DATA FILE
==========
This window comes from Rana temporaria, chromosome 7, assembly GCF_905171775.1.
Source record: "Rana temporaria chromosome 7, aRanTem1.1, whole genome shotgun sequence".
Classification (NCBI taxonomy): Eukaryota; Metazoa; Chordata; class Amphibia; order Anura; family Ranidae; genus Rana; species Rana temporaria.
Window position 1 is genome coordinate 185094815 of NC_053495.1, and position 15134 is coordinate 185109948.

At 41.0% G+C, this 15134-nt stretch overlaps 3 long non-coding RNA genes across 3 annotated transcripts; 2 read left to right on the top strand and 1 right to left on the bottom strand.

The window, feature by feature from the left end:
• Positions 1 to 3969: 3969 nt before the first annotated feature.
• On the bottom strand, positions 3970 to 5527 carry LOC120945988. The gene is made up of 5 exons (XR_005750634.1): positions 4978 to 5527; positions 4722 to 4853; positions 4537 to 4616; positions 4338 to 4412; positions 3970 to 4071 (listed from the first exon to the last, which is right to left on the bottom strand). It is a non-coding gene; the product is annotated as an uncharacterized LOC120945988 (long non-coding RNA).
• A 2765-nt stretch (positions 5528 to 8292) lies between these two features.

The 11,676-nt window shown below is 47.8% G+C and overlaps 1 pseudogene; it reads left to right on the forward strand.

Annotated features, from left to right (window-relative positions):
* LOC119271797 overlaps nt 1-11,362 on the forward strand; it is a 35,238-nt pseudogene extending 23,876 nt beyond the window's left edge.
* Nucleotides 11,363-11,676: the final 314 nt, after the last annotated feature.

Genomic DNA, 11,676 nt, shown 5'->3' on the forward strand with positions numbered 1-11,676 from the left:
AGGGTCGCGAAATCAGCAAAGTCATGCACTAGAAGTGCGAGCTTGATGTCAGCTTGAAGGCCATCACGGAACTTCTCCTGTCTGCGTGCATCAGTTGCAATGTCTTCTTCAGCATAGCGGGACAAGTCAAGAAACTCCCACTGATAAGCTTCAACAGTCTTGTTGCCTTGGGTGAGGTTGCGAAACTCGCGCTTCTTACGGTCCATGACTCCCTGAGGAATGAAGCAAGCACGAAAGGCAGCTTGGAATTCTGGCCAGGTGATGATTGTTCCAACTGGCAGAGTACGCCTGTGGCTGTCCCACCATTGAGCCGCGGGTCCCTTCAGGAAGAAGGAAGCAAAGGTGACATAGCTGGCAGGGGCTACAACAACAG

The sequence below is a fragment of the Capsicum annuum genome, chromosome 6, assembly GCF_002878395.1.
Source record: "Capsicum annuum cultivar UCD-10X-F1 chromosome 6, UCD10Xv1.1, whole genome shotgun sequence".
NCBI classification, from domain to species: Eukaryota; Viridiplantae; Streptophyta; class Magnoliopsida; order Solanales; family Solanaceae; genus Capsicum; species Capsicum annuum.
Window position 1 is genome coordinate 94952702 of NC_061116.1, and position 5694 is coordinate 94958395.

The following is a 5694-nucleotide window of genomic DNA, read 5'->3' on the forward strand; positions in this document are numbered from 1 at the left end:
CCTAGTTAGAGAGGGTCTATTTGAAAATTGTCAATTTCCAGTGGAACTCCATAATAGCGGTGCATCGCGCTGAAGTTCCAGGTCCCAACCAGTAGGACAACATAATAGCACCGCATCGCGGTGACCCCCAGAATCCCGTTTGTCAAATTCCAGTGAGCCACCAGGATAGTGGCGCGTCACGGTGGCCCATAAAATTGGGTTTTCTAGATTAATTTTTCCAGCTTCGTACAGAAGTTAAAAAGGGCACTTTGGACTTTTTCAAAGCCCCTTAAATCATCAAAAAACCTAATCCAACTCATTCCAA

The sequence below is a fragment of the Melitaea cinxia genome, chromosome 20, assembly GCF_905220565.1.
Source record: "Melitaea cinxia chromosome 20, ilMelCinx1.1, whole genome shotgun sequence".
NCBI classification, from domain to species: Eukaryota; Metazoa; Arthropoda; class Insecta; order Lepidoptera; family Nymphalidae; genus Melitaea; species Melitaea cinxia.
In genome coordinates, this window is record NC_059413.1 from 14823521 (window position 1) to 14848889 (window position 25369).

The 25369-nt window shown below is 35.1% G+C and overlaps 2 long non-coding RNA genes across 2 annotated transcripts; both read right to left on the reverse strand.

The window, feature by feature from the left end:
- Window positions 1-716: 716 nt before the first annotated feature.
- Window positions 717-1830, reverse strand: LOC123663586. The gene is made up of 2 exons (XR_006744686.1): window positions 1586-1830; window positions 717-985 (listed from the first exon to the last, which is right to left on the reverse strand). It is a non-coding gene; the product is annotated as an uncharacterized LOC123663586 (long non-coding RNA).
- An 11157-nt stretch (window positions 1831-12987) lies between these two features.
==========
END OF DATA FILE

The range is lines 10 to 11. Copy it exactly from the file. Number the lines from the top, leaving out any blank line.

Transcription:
The 11,676-nt window shown below is 47.8% G+C and overlaps 1 pseudogene; it reads left to right on the forward strand.

Annotated features, from left to right (window-relative positions):